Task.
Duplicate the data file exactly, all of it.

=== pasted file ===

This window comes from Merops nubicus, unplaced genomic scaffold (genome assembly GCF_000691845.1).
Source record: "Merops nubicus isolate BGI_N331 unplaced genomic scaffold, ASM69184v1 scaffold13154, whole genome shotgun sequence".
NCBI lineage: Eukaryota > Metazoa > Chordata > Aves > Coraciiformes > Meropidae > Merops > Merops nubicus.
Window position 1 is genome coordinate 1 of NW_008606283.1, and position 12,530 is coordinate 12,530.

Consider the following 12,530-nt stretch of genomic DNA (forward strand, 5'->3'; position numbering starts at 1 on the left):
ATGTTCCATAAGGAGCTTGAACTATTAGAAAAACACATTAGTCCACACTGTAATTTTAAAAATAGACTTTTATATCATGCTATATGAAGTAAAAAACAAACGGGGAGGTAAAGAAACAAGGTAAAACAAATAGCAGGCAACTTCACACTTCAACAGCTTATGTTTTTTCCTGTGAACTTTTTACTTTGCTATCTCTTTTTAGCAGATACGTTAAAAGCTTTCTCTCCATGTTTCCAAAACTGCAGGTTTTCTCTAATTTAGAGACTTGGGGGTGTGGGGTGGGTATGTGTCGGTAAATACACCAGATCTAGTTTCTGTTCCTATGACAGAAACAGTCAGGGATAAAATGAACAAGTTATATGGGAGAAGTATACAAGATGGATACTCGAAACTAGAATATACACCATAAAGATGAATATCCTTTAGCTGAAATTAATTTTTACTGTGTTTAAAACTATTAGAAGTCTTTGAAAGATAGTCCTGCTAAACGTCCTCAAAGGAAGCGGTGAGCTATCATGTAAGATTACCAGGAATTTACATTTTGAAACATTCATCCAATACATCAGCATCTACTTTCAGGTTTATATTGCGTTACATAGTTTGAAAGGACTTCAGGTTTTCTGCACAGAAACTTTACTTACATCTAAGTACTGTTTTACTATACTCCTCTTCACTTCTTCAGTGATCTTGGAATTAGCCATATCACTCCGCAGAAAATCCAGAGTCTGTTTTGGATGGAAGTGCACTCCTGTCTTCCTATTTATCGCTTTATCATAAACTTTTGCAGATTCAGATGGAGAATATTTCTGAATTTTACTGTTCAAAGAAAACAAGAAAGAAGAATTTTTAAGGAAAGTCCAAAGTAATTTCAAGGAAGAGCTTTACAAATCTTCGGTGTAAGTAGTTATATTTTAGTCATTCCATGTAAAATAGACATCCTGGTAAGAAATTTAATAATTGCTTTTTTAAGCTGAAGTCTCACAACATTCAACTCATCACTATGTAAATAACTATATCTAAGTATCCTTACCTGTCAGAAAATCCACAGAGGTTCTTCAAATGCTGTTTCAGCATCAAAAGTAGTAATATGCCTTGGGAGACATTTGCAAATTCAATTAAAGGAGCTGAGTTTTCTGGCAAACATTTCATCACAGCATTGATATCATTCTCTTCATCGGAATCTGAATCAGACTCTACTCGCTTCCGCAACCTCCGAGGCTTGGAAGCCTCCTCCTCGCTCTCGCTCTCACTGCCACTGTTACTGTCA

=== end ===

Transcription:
This window comes from Merops nubicus, unplaced genomic scaffold (genome assembly GCF_000691845.1).
Source record: "Merops nubicus isolate BGI_N331 unplaced genomic scaffold, ASM69184v1 scaffold13154, whole genome shotgun sequence".
NCBI lineage: Eukaryota > Metazoa > Chordata > Aves > Coraciiformes > Meropidae > Merops > Merops nubicus.
Window position 1 is genome coordinate 1 of NW_008606283.1, and position 12,530 is coordinate 12,530.

Consider the following 12,530-nt stretch of genomic DNA (forward strand, 5'->3'; position numbering starts at 1 on the left):
ATGTTCCATAAGGAGCTTGAACTATTAGAAAAACACATTAGTCCACACTGTAATTTTAAAAATAGACTTTTATATCATGCTATATGAAGTAAAAAACAAACGGGGAGGTAAAGAAACAAGGTAAAACAAATAGCAGGCAACTTCACACTTCAACAGCTTATGTTTTTTCCTGTGAACTTTTTACTTTGCTATCTCTTTTTAGCAGATACGTTAAAAGCTTTCTCTCCATGTTTCCAAAACTGCAGGTTTTCTCTAATTTAGAGACTTGGGGGTGTGGGGTGGGTATGTGTCGGTAAATACACCAGATCTAGTTTCTGTTCCTATGACAGAAACAGTCAGGGATAAAATGAACAAGTTATATGGGAGAAGTATACAAGATGGATACTCGAAACTAGAATATACACCATAAAGATGAATATCCTTTAGCTGAAATTAATTTTTACTGTGTTTAAAACTATTAGAAGTCTTTGAAAGATAGTCCTGCTAAACGTCCTCAAAGGAAGCGGTGAGCTATCATGTAAGATTACCAGGAATTTACATTTTGAAACATTCATCCAATACATCAGCATCTACTTTCAGGTTTATATTGCGTTACATAGTTTGAAAGGACTTCAGGTTTTCTGCACAGAAACTTTACTTACATCTAAGTACTGTTTTACTATACTCCTCTTCACTTCTTCAGTGATCTTGGAATTAGCCATATCACTCCGCAGAAAATCCAGAGTCTGTTTTGGATGGAAGTGCACTCCTGTCTTCCTATTTATCGCTTTATCATAAACTTTTGCAGATTCAGATGGAGAATATTTCTGAATTTTACTGTTCAAAGAAAACAAGAAAGAAGAATTTTTAAGGAAAGTCCAAAGTAATTTCAAGGAAGAGCTTTACAAATCTTCGGTGTAAGTAGTTATATTTTAGTCATTCCATGTAAAATAGACATCCTGGTAAGAAATTTAATAATTGCTTTTTTAAGCTGAAGTCTCACAACATTCAACTCATCACTATGTAAATAACTATATCTAAGTATCCTTACCTGTCAGAAAATCCACAGAGGTTCTTCAAATGCTGTTTCAGCATCAAAAGTAGTAATATGCCTTGGGAGACATTTGCAAATTCAATTAAAGGAGCTGAGTTTTCTGGCAAACATTTCATCACAGCATTGATATCATTCTCTTCATCGGAATCTGAATCAGACTCTACTCGCTTCCGCAACCTCCGAGGCTTGGAAGCCTCCTCCTCGCTCTCGCTCTCACTGCCACTGTTACTGTCA